698 more abundant in brain tissues relative to other tis- There is growing evidence that 5hmC, irrespective 749

699 sues of the body [132–134]. In adult cells, 5hmC is of its role in DNA demethylation, may be involved 750

700 abundant in the neurons relative to other cell types in transcriptional regulation, maintenance of bivalent 751

701 or cancer cells, constituting 0.6% of all nucleotides chromatin states and neuronal differentiation. TET1 752

702 in Purkinje neurons and 0.2% in cerebellar granular most likely does not bind to methylated DNA on its 753

703 neurons [135]. The abundance of 5hmC increases as own: it likely recruits or is recruited by other fac- 754

704 neurons differentiate and mature in both embryonic tors. So far, three mechanisms have emerged that 755

705 and adult models [136, 137]. Multiple studies indi- might couple 5hmC distribution, TET1 binding pat- 756

706 cate that genes that gain or are enriched for 5hmC terns, and gene expression. First, multiple reports 757

707 are important for neuronal differentiation [56, 136]. have shown that TET1 and Polycomb (PcG) binding 758

708 5fC and 5caC, derivatives of 5hmC, also accumu- overlaps significantly genome-wide and that TET1 759

709 late in differentiating human ESCs (hESCs), in mouse binds to PcG proteins targets [145–148]. PcG pro- 760

710 embryos during peak neurogenesis (E11.5-13.5), and teins play a critical role in regulating pluripotency 761

711 during initial differentiation of aNPCs [138]. genes and TET1 and TET2 knock-down leads to 762

712 TET proteins have garnered significant interest decreased expression of pluripotency genes [53], 763

713 in recent years for their role in activity-mediate indicating that DNA demethylation may also be 764

714 demethylation, but they appear to be involved in early involved in resolving bivalent chromatin. Second, 765

715 neuronal development as well. All TET proteins are TET1 may be involved in recruiting the NURD 766

716 expressed in the brain; TET3 is expressed at the (Nucleosome Remodeling and Deacetylase) repres- 767

717 highest level, followed by TET2 and TET1 [132]. sive complex. There is evidence indicating that the 768

718 About half of TET1-KO; TET2-KO mice survive to NuRD complex is targeted to specific genomic loci 769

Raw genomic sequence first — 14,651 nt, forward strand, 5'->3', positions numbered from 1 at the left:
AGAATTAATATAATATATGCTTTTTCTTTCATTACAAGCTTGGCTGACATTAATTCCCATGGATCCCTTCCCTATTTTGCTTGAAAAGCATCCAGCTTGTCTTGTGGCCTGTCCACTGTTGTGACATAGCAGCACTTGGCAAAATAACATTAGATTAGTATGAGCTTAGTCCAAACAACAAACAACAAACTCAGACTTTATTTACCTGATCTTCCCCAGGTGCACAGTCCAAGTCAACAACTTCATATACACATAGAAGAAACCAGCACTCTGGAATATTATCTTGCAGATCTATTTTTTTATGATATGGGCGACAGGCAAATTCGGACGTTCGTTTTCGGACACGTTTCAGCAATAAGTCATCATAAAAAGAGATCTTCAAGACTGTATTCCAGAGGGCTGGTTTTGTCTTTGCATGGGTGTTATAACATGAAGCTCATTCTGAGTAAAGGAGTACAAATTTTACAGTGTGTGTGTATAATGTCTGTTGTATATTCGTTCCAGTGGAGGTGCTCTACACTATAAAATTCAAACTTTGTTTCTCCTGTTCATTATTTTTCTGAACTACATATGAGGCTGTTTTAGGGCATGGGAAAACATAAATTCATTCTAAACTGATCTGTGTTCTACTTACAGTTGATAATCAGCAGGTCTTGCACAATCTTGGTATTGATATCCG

719 adulthood and are fertile; but those that die exhibit by TET1 and 5hmC. MBD3, which is part of NuRD 770
E.M. Jobe and X. Zhao / DNA Methylation and Adult Neurogenesis 11

771 complex, co-localizes with TET1 across the genome, MBDs and neurogenesis 820

772 MBD3 knock down affects expression of genes with MeCP2 performs dual complementary functions 821

773 5hmC, and localization of MBD3 is TET1 dependent during embryonic fate specification of NPCs to 822

774 [149]. PRC2 and the MBD1-NURD complex also neuronal and astrocytic fates. MeCP2 represses astro- 823

775 co-regulate a set of common targets that are char- cyte genes during neurogenesis, and this repression 824

776 acterized by bivalent chromatin state (H3K27me3 must be released during astrogenesis. For example, 825

777 and H3K4me3), highlighting the possible interplay of during neurogenic phases, the s100␤ promoter is 826

778 multiple epigenetic pathways [150]. Third, a recent highly methylated, but at later stages that correspond 827

779 report indicates that TET1 may be recruited to a to astrogenesis, it becomes demethylated, releasing 828

780 portion of its genomic loci in by Lin28Aa protein MeCP2 during astrogenesis [109]. Other evidence 829

781 which was previously thought of as an RNA bind- suggests that the presence of MeCP2 supersedes 830

782 ing protein [151]. Nor are the interacting partners of other fate specification cues because the expression 831

783 TET1 limited to the mechanisms described above. of MeCP2 in transplanted neuroepithelial progenitors 832

784 TET1 Co-IP identified methyl-CpG binding proteins promotes neuronal differentiation even when cells 833

785 MeCP2 and UHRF1, histone modifying proteins are transplanted into non-neurogenic brain regions 834